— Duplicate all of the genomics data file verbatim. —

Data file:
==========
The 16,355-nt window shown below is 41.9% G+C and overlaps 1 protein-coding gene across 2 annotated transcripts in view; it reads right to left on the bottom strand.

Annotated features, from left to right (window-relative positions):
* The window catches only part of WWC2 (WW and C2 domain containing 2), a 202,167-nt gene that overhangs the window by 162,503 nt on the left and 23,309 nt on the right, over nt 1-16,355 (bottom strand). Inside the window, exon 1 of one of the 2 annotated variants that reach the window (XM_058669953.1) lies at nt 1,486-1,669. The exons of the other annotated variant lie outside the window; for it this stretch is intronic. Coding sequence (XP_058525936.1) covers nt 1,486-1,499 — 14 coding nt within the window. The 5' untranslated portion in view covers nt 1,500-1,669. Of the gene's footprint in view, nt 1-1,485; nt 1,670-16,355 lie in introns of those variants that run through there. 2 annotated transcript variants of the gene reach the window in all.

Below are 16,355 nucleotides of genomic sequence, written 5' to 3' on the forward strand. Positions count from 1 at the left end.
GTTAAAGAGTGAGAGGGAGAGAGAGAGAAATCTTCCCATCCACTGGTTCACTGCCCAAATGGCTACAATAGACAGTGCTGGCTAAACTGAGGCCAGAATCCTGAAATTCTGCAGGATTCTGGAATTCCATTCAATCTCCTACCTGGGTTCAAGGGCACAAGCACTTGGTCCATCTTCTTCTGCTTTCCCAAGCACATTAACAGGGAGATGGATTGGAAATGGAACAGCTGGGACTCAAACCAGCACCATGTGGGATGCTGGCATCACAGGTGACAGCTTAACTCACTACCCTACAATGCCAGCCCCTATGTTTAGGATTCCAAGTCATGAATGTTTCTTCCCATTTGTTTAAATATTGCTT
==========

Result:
The 16,355-nt window shown below is 41.9% G+C and overlaps 1 protein-coding gene across 2 annotated transcripts in view; it reads right to left on the bottom strand.

Annotated features, from left to right (window-relative positions):
* The window catches only part of WWC2 (WW and C2 domain containing 2), a 202,167-nt gene that overhangs the window by 162,503 nt on the left and 23,309 nt on the right, over nt 1-16,355 (bottom strand). Inside the window, exon 1 of one of the 2 annotated variants that reach the window (XM_058669953.1) lies at nt 1,486-1,669. The exons of the other annotated variant lie outside the window; for it this stretch is intronic. Coding sequence (XP_058525936.1) covers nt 1,486-1,499 — 14 coding nt within the window. The 5' untranslated portion in view covers nt 1,500-1,669. Of the gene's footprint in view, nt 1-1,485; nt 1,670-16,355 lie in introns of those variants that run through there. 2 annotated transcript variants of the gene reach the window in all.

Below are 16,355 nucleotides of genomic sequence, written 5' to 3' on the forward strand. Positions count from 1 at the left end.
GTTAAAGAGTGAGAGGGAGAGAGAGAGAAATCTTCCCATCCACTGGTTCACTGCCCAAATGGCTACAATAGACAGTGCTGGCTAAACTGAGGCCAGAATCCTGAAATTCTGCAGGATTCTGGAATTCCATTCAATCTCCTACCTGGGTTCAAGGGCACAAGCACTTGGTCCATCTTCTTCTGCTTTCCCAAGCACATTAACAGGGAGATGGATTGGAAATGGAACAGCTGGGACTCAAACCAGCACCATGTGGGATGCTGGCATCACAGGTGACAGCTTAACTCACTACCCTACAATGCCAGCCCCTATGTTTAGGATTCCAAGTCATGAATGTTTCTTCCCATTTGTTTAAATATTGCTT